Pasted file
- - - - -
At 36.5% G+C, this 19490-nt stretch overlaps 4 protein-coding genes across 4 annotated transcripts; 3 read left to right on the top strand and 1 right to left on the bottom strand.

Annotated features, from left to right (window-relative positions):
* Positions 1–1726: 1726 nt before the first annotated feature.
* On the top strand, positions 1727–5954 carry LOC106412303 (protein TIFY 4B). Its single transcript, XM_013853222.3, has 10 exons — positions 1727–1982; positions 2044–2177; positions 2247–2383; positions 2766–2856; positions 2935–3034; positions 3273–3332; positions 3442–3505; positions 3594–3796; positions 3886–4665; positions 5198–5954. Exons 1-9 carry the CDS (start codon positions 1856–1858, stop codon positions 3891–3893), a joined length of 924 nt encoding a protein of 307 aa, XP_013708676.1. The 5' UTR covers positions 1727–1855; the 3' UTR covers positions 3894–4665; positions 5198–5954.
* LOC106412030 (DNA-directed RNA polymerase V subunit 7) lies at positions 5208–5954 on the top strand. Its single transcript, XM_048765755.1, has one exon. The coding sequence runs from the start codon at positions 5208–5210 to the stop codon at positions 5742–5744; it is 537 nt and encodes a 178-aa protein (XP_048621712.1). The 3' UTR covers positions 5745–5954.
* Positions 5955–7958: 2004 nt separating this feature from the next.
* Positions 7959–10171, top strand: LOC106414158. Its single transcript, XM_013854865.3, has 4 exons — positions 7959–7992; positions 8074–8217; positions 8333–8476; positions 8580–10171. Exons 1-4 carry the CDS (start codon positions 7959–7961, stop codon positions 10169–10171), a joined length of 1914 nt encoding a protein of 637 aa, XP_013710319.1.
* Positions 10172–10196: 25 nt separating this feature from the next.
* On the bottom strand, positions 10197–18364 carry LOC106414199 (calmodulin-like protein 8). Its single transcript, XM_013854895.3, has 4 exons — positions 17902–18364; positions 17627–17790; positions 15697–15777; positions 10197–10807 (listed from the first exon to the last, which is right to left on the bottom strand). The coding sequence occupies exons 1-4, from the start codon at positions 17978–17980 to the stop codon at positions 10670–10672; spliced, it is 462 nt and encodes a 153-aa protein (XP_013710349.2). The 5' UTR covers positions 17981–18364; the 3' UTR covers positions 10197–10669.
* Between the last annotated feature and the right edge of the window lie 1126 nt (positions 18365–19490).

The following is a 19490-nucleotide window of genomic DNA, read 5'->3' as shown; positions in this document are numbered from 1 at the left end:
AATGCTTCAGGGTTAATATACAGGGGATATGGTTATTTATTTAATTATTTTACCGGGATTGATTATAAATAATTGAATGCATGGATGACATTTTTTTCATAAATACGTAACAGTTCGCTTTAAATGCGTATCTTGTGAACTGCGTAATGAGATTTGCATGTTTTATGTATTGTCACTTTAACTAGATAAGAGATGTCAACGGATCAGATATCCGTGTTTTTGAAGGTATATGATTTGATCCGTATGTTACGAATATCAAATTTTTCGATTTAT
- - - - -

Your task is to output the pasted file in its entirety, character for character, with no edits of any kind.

At 36.5% G+C, this 19490-nt stretch overlaps 4 protein-coding genes across 4 annotated transcripts; 3 read left to right on the top strand and 1 right to left on the bottom strand.

Annotated features, from left to right (window-relative positions):
* Positions 1–1726: 1726 nt before the first annotated feature.
* On the top strand, positions 1727–5954 carry LOC106412303 (protein TIFY 4B). Its single transcript, XM_013853222.3, has 10 exons — positions 1727–1982; positions 2044–2177; positions 2247–2383; positions 2766–2856; positions 2935–3034; positions 3273–3332; positions 3442–3505; positions 3594–3796; positions 3886–4665; positions 5198–5954. Exons 1-9 carry the CDS (start codon positions 1856–1858, stop codon positions 3891–3893), a joined length of 924 nt encoding a protein of 307 aa, XP_013708676.1. The 5' UTR covers positions 1727–1855; the 3' UTR covers positions 3894–4665; positions 5198–5954.
* LOC106412030 (DNA-directed RNA polymerase V subunit 7) lies at positions 5208–5954 on the top strand. Its single transcript, XM_048765755.1, has one exon. The coding sequence runs from the start codon at positions 5208–5210 to the stop codon at positions 5742–5744; it is 537 nt and encodes a 178-aa protein (XP_048621712.1). The 3' UTR covers positions 5745–5954.
* Positions 5955–7958: 2004 nt separating this feature from the next.
* Positions 7959–10171, top strand: LOC106414158. Its single transcript, XM_013854865.3, has 4 exons — positions 7959–7992; positions 8074–8217; positions 8333–8476; positions 8580–10171. Exons 1-4 carry the CDS (start codon positions 7959–7961, stop codon positions 10169–10171), a joined length of 1914 nt encoding a protein of 637 aa, XP_013710319.1.
* Positions 10172–10196: 25 nt separating this feature from the next.
* On the bottom strand, positions 10197–18364 carry LOC106414199 (calmodulin-like protein 8). Its single transcript, XM_013854895.3, has 4 exons — positions 17902–18364; positions 17627–17790; positions 15697–15777; positions 10197–10807 (listed from the first exon to the last, which is right to left on the bottom strand). The coding sequence occupies exons 1-4, from the start codon at positions 17978–17980 to the stop codon at positions 10670–10672; spliced, it is 462 nt and encodes a 153-aa protein (XP_013710349.2). The 5' UTR covers positions 17981–18364; the 3' UTR covers positions 10197–10669.
* Between the last annotated feature and the right edge of the window lie 1126 nt (positions 18365–19490).

The following is a 19490-nucleotide window of genomic DNA, read 5'->3' as shown; positions in this document are numbered from 1 at the left end:
AATGCTTCAGGGTTAATATACAGGGGATATGGTTATTTATTTAATTATTTTACCGGGATTGATTATAAATAATTGAATGCATGGATGACATTTTTTTCATAAATACGTAACAGTTCGCTTTAAATGCGTATCTTGTGAACTGCGTAATGAGATTTGCATGTTTTATGTATTGTCACTTTAACTAGATAAGAGATGTCAACGGATCAGATATCCGTGTTTTTGAAGGTATATGATTTGATCCGTATGTTACGAATATCAAATTTTTCGATTTAT